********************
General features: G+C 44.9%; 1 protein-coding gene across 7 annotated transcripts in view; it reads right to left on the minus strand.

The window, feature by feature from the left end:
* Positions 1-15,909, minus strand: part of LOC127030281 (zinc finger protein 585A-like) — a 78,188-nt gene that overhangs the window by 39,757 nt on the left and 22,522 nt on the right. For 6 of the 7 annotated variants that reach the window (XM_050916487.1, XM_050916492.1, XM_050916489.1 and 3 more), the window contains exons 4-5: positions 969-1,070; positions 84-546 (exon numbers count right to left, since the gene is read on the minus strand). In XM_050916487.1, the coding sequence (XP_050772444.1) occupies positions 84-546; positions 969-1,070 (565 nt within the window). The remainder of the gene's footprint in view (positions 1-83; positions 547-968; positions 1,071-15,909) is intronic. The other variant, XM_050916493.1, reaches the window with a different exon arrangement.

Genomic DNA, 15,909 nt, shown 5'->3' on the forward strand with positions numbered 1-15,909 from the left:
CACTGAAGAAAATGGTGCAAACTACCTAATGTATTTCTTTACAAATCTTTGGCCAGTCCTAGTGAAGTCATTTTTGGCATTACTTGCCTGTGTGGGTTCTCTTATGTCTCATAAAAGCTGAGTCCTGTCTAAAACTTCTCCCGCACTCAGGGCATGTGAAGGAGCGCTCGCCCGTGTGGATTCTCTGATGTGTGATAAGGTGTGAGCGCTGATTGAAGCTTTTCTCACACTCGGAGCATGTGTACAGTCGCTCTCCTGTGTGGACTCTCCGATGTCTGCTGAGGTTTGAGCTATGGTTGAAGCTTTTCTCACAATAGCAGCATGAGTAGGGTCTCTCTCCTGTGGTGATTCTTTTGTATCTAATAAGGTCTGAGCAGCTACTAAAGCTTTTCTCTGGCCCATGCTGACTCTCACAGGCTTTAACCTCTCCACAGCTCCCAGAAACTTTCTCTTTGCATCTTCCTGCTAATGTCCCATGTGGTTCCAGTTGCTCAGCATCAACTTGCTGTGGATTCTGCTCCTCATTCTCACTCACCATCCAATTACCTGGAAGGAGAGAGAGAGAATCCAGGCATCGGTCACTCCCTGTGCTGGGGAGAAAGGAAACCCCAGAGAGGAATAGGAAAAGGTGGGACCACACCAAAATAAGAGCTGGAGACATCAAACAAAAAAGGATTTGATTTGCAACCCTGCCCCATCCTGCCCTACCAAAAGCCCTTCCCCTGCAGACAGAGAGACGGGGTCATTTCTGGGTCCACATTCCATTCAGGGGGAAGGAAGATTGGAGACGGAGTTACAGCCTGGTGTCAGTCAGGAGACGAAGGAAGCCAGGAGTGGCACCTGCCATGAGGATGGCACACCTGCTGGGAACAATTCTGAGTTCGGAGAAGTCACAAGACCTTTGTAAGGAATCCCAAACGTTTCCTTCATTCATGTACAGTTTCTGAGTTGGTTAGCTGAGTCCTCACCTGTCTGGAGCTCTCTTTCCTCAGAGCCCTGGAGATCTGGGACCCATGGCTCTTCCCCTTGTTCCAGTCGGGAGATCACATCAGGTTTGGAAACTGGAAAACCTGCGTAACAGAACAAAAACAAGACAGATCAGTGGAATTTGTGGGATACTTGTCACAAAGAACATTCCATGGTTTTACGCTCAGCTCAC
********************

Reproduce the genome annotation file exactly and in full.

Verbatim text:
General features: G+C 44.9%; 1 protein-coding gene across 7 annotated transcripts in view; it reads right to left on the minus strand.

The window, feature by feature from the left end:
* Positions 1-15,909, minus strand: part of LOC127030281 (zinc finger protein 585A-like) — a 78,188-nt gene that overhangs the window by 39,757 nt on the left and 22,522 nt on the right. For 6 of the 7 annotated variants that reach the window (XM_050916487.1, XM_050916492.1, XM_050916489.1 and 3 more), the window contains exons 4-5: positions 969-1,070; positions 84-546 (exon numbers count right to left, since the gene is read on the minus strand). In XM_050916487.1, the coding sequence (XP_050772444.1) occupies positions 84-546; positions 969-1,070 (565 nt within the window). The remainder of the gene's footprint in view (positions 1-83; positions 547-968; positions 1,071-15,909) is intronic. The other variant, XM_050916493.1, reaches the window with a different exon arrangement.

Genomic DNA, 15,909 nt, shown 5'->3' on the forward strand with positions numbered 1-15,909 from the left:
CACTGAAGAAAATGGTGCAAACTACCTAATGTATTTCTTTACAAATCTTTGGCCAGTCCTAGTGAAGTCATTTTTGGCATTACTTGCCTGTGTGGGTTCTCTTATGTCTCATAAAAGCTGAGTCCTGTCTAAAACTTCTCCCGCACTCAGGGCATGTGAAGGAGCGCTCGCCCGTGTGGATTCTCTGATGTGTGATAAGGTGTGAGCGCTGATTGAAGCTTTTCTCACACTCGGAGCATGTGTACAGTCGCTCTCCTGTGTGGACTCTCCGATGTCTGCTGAGGTTTGAGCTATGGTTGAAGCTTTTCTCACAATAGCAGCATGAGTAGGGTCTCTCTCCTGTGGTGATTCTTTTGTATCTAATAAGGTCTGAGCAGCTACTAAAGCTTTTCTCTGGCCCATGCTGACTCTCACAGGCTTTAACCTCTCCACAGCTCCCAGAAACTTTCTCTTTGCATCTTCCTGCTAATGTCCCATGTGGTTCCAGTTGCTCAGCATCAACTTGCTGTGGATTCTGCTCCTCATTCTCACTCACCATCCAATTACCTGGAAGGAGAGAGAGAGAATCCAGGCATCGGTCACTCCCTGTGCTGGGGAGAAAGGAAACCCCAGAGAGGAATAGGAAAAGGTGGGACCACACCAAAATAAGAGCTGGAGACATCAAACAAAAAAGGATTTGATTTGCAACCCTGCCCCATCCTGCCCTACCAAAAGCCCTTCCCCTGCAGACAGAGAGACGGGGTCATTTCTGGGTCCACATTCCATTCAGGGGGAAGGAAGATTGGAGACGGAGTTACAGCCTGGTGTCAGTCAGGAGACGAAGGAAGCCAGGAGTGGCACCTGCCATGAGGATGGCACACCTGCTGGGAACAATTCTGAGTTCGGAGAAGTCACAAGACCTTTGTAAGGAATCCCAAACGTTTCCTTCATTCATGTACAGTTTCTGAGTTGGTTAGCTGAGTCCTCACCTGTCTGGAGCTCTCTTTCCTCAGAGCCCTGGAGATCTGGGACCCATGGCTCTTCCCCTTGTTCCAGTCGGGAGATCACATCAGGTTTGGAAACTGGAAAACCTGCGTAACAGAACAAAAACAAGACAGATCAGTGGAATTTGTGGGATACTTGTCACAAAGAACATTCCATGGTTTTACGCTCAGCTCAC